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Reilly (Guest)
24-07-01, 08:05 AM
My 9mnth colt has just been gelded. The first 5 days of recovery went well, but it "closed up" early and so became infected. He is now on antibiotics and bute (oral paste). After 2 days of treatment he is much better, but I have noticed that he is a bit constipated and is not gulping down his much loved dinner and breakfast and not finishing it either. Should I be worried? What can I do regards the constipation? He is moving around well and being lunged 15mins a day on vet advice. I'm also concerned that he is going to start hating me squirting revolting tasting things down his neck all the time and stuff up all the trust we've developed. Any help appreciated!!

Looksthgoods
24-07-01, 08:21 AM
Dehydration can occur in these situations, especially when the horse does not drink adequately. Lack of water not only leads to dehydration but also to impaction or constipation. So get plenty of water into him.

Lorraine
24-07-01, 11:34 AM
I would recommend some protexin too, when he has finished his antibitoics, to re-establish his good tummy bugs. I use it after every wormer, antibiotic, stressful event, move paddocks, everything!

P (Guest)
24-07-01, 11:54 AM
I don't want this to sound like any sort of advert, but can someone tell me more about this protexin stuff? Sounds like something every horse owner should have.

rappie (Guest)
24-07-01, 12:23 PM
protexins advertised in our small animal clinic as "take home care" or something.....i havent really looked into it but i htink its like us eating acidophilus and bifidus cultures in yoghurt - its meant to reestablish good gut flora (since antibiotics tend to be a bit ruthless with which bacteria they kill). It's available over the counter but im not sure how you'd administer it, without either squirting it or hiding powder in food, but it might be worth looking into.

cheers,
rappie

imported_bill
24-07-01, 12:29 PM
Protexin is excellent stuff. We had a badly scouring mare last summer and Protexin stopped it in 24 hours. Its a probiotic (opposite of antibiotic). Antibiotics kill everything including the "good" bacteria that a horse's (and ours) gut need to operate properly. A course of antibiotics can really stuff a horse's digestion and Protexin is a very good way to restore normal digestive function.

Its made by International Animal Health. Their web site is here at Cyberhorse at [http://www.cyberhorse.net.au/iah].

Re your horse's "gelding" problem. Its quite important that the wound be kept open as it heals from the inside out. It sounds ghastly but running your finger along the wound to keep it open is a good way to stop it closing over prematurely and causing the infection you are concerned about. Its probably more a collection of pus and serum leaking from the wound that can't escape than a real infection, but the effects are the same as any other large cut left untreated.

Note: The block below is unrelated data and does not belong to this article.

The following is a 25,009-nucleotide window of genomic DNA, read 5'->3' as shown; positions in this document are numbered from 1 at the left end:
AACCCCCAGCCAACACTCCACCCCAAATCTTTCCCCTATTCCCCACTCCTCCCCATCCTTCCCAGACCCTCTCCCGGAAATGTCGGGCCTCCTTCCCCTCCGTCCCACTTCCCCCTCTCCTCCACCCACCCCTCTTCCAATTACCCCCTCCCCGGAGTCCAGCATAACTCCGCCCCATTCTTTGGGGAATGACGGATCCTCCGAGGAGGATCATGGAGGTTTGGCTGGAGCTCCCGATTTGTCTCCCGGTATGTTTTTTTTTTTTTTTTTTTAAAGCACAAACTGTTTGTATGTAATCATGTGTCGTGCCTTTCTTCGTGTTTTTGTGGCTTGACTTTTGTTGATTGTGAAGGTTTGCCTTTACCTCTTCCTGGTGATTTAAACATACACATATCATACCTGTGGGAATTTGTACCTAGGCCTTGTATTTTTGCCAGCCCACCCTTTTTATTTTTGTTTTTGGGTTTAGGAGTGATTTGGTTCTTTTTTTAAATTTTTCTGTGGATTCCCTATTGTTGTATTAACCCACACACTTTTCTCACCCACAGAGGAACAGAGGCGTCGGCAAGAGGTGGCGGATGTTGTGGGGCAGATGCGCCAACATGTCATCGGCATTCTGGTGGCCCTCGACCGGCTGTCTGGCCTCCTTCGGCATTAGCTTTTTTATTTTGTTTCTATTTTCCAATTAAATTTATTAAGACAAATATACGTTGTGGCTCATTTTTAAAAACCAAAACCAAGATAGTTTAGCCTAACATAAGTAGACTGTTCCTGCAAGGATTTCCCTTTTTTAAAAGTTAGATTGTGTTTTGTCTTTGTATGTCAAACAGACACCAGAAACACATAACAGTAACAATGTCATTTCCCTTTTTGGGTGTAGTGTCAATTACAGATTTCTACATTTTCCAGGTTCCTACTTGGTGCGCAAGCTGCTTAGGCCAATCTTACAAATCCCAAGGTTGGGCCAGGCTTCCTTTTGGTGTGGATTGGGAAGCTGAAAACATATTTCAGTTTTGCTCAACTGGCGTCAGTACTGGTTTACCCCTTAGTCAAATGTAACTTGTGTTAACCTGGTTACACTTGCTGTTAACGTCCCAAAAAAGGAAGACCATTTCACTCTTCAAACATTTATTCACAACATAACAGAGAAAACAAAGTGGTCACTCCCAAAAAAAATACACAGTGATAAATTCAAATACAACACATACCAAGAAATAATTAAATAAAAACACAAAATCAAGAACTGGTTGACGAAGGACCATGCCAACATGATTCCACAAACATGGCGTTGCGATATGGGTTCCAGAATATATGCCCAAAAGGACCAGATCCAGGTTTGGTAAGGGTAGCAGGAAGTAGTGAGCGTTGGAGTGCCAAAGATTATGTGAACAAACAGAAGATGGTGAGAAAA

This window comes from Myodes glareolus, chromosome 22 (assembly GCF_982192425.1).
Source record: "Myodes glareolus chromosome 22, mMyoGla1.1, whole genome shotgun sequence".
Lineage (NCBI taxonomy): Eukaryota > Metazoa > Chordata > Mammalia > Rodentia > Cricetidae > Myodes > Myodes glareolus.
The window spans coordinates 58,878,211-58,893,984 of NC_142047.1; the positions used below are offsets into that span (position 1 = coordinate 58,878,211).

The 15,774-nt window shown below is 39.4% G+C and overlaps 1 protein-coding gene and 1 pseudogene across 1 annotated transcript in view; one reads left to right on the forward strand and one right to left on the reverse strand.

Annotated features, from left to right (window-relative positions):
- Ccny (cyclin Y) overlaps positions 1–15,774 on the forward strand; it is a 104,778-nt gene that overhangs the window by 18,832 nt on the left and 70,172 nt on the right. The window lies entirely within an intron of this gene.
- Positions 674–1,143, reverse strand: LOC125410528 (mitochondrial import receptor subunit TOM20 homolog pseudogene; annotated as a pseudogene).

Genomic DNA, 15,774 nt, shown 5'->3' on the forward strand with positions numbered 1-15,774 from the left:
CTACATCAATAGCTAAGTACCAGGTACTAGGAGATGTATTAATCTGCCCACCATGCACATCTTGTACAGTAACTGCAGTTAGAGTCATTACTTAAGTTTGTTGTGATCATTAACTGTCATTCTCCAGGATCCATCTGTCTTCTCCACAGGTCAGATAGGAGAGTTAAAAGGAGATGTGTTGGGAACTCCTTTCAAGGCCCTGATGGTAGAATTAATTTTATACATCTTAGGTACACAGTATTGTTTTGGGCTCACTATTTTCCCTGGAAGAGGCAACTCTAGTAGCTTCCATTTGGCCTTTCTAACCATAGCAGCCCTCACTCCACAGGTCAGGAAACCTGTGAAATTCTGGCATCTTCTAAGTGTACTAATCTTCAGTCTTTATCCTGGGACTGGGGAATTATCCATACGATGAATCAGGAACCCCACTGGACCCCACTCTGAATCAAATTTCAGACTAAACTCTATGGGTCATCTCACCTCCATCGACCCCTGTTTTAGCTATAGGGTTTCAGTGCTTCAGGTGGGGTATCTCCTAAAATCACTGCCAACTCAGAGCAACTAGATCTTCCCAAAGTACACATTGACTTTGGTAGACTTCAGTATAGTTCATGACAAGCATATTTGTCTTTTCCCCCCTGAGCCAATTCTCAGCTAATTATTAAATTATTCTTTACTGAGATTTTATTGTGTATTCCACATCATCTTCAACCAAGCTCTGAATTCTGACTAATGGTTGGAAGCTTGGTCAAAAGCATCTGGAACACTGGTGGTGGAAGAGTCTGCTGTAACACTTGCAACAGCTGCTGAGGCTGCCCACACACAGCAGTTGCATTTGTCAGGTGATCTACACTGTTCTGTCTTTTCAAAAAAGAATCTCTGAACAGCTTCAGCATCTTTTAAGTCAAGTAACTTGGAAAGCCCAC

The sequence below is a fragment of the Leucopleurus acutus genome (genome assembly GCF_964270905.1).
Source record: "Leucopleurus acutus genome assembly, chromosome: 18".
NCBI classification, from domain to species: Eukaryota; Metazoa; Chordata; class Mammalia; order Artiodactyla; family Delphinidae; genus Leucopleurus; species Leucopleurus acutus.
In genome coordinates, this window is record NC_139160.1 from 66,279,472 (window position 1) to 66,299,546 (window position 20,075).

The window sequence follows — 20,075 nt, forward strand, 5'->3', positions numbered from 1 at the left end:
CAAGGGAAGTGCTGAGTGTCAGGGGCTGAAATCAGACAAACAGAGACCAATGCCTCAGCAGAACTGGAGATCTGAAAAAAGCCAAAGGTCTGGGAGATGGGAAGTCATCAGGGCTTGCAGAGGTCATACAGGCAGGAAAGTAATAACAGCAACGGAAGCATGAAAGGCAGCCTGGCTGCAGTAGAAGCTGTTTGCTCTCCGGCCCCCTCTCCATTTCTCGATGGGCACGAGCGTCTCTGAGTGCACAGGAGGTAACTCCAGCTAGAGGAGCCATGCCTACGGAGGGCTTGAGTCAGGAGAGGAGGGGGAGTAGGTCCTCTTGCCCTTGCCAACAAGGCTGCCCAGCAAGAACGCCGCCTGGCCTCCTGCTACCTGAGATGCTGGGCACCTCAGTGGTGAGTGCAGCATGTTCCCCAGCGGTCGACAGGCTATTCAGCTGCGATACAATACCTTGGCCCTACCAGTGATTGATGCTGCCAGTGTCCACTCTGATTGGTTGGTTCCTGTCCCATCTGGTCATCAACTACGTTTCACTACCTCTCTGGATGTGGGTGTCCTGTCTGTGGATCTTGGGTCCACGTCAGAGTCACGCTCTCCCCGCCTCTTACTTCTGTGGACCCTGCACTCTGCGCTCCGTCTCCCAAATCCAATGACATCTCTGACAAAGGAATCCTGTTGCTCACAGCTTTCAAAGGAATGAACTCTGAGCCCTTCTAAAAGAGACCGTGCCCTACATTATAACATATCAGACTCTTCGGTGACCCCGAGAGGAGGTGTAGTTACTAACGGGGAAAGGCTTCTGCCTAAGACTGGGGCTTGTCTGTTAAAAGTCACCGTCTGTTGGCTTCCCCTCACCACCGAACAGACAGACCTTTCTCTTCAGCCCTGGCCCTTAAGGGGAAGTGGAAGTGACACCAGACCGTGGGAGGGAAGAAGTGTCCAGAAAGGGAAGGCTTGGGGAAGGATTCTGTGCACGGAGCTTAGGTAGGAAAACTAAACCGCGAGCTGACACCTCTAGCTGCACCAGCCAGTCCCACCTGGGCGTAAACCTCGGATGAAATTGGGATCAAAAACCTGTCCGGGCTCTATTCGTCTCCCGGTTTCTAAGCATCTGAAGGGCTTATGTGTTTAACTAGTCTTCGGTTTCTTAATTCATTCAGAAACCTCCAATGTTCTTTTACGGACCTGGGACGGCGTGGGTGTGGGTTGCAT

The exercise is important because it helps to prevent the horse "seizing up" behind. When this happens he becomes so sore that he can't exercise. This exercise actually helps to keep the wound open so it can drain properly. Don't worry, it will heal soon enough.

horseproblems
24-07-01, 12:46 PM
Reilly,

A good clue is to put your horse in with an A.d.d. child who will hassle the hell out of him. Then you don't even have to lunge him. Dehydration kills lots of horses via colic and we feed electolites if in doubt, bran mash, 50 ml of berg oil if really worried and Vet attendance if you are still. You should always take your horse's temp if in doubt and always have that ready for when you phone your vet. 37.5 is normal, over 38.5 start worrying. Golden rule for colic,,,, 'HORSES THAT TIE UP PROPERLY, DON'T GENERALLY DIE OF COLIC." Reason, they can never roll. We tied one up for two days and two nights until we got a bucket of stones up to 12mm out of him.

Cheers

wc (Guest)
24-07-01, 04:30 PM
Please don't run your finger along the wound unless you are wearing a sterile glove. Great way to introduce infection. A collection of pus indicates infection is already present.
You are better off getting some sterile saline and using a syringe to squirt it into the cavity if there is one.And if he'll let you.
There is a product called insite (sp?) gel specifically made for wounds that have a cavity in them.

sham (Guest)
25-07-01, 12:10 AM
Have attended literally hundreds of geldings along the lines suggested by Bill. Problems usually arise with gelding through ill informed people. You have to be cruel to be kind. The wound has to be kept clean everyday, the horse has to be able to drain freely (healing from the inside out). Hosing, exercise, general post operative caring. The horse will not appreciate having his wound cleaned and usually more than one experienced handler is required. The horse will not want to move (would you) however, lunging in a relatively dust free environment, being led, or even being ridden works wonders. Only time a vet had to revisit was when a horse would not stop bleeding - good ending. The only time antibiotics and full on vet care required was when called in for post op care of a horse that had virtually been left to fend for itself in a stable. Hope never to see again, but eventually the horse came through. Just had to go back to step one.

Reilly (Guest)
25-07-01, 07:53 AM
Thanks for all advice. His droppings are a little better today -and he ate all his breaky. I will continue to make sure he stays active (he plays with his mate alot). I am a little concerned though as his wound has closed up again (the vet opened it up when he came out) and I'm not the sort of person that can stick my finger in... BUT I am hosing and exercising and keeping my fingers crossed!!!!